This is Passport to Texas
Biologists knew Texas’ historical drought of 2011, in tandem with wildfires at Possum Kingdom SP, affected Rio Grande Wild Turkeys. But how?
06—Our biologists didn’t have much to draw on as far as experience in handling these situations.
Biologist, Kevin Mote.
08— None of us had ever lived through that; and there was really nothing even in the textbooks or the literature to tell us how to proceed from there.
These events became the impetus for a research project that traps and fits turkeys with state of the art transmitters before releasing them to monitor their movements and determine habitat preferences and needs.
21—We can put out numerous transmitters, and it sends a signal up to a satellite, and it collects an exact fix within six to ten feet accuracy. And we can collect eight to 10, 15 or 20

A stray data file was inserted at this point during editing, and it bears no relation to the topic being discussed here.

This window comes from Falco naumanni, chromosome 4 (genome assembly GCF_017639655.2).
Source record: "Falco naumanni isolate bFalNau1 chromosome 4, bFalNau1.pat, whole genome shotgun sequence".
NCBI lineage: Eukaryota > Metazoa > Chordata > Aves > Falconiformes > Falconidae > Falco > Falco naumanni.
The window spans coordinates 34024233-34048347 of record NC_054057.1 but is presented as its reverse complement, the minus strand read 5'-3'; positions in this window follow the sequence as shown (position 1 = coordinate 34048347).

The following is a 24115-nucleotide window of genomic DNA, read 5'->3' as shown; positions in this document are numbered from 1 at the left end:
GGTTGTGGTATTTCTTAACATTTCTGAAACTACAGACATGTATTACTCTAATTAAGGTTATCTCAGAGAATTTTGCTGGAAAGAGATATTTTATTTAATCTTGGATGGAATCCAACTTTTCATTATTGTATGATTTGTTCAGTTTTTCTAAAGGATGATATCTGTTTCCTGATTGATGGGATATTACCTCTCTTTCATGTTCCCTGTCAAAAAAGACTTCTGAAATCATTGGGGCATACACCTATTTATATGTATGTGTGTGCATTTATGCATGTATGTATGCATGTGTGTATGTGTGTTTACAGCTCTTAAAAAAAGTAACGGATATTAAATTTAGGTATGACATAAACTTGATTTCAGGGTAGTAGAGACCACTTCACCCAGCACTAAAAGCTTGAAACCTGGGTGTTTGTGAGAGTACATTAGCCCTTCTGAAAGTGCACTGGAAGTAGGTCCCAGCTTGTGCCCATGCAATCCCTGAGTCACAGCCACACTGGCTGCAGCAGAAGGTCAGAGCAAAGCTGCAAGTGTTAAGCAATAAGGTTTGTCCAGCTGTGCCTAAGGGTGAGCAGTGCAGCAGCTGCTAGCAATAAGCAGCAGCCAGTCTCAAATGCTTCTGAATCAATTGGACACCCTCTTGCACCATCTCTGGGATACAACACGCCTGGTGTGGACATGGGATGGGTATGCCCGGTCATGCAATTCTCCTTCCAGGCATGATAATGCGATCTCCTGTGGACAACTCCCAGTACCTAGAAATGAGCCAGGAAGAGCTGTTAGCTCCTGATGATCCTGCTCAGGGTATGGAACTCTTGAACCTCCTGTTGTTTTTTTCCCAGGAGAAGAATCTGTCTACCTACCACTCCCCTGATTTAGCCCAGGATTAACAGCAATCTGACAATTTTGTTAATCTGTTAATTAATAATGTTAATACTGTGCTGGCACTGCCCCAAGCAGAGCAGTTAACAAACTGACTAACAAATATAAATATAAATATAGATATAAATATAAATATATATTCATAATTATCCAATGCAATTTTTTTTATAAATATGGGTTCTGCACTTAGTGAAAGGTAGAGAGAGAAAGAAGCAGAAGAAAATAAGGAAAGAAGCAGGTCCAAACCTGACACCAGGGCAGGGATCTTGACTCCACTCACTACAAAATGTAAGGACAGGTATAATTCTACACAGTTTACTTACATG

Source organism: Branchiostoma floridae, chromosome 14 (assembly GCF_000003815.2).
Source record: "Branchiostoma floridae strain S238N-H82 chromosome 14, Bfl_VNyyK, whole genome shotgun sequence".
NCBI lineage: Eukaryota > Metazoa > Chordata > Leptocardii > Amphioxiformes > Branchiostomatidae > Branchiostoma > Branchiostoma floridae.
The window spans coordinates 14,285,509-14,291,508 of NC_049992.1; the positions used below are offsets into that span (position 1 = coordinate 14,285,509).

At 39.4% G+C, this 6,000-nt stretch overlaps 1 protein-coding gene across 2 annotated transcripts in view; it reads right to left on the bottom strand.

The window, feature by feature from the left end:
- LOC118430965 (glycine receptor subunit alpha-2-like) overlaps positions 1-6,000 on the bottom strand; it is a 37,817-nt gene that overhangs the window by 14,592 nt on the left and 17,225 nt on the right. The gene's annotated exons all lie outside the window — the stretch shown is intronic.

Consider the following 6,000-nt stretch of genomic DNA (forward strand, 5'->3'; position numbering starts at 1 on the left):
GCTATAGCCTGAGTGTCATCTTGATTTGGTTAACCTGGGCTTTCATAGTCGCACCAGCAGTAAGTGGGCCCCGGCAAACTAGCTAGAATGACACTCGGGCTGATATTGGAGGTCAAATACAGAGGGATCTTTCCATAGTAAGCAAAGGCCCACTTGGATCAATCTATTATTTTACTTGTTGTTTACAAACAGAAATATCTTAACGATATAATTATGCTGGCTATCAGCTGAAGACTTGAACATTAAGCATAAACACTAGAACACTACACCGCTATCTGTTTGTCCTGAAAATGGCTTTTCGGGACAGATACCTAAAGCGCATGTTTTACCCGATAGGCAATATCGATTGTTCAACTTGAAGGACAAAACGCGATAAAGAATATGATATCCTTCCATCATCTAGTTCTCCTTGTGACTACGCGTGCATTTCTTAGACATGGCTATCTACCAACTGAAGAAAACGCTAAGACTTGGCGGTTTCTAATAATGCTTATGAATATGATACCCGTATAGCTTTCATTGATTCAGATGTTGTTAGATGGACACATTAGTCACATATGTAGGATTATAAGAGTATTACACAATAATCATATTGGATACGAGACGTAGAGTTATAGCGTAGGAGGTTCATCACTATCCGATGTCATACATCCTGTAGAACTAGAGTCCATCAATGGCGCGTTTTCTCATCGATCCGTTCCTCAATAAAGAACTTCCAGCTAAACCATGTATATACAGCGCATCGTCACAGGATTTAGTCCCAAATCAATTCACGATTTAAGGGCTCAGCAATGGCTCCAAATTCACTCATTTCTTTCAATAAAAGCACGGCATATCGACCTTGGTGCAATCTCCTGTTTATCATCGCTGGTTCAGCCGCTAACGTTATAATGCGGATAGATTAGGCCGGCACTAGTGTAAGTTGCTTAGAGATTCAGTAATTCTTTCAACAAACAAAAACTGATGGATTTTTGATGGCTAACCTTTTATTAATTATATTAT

locations everyday on multiple birds without any human effort [to manually track them].
Prior to that, it took more manpower for less return. From this data, biologists form a snapshot—over time—of the turkey’s actual home range.
13—So, we overlay that over soils maps, highway maps, vegetation maps: all the things that we know affect the behavior and the movements of these birds.
Kevin Mote says biologists use this data to improve their ability to assist private landowners who wish to manage for turkeys.
The Wildlife Restoration program supports our series.
For Texas Parks and Wildlife…I’m Cecilia Nasti.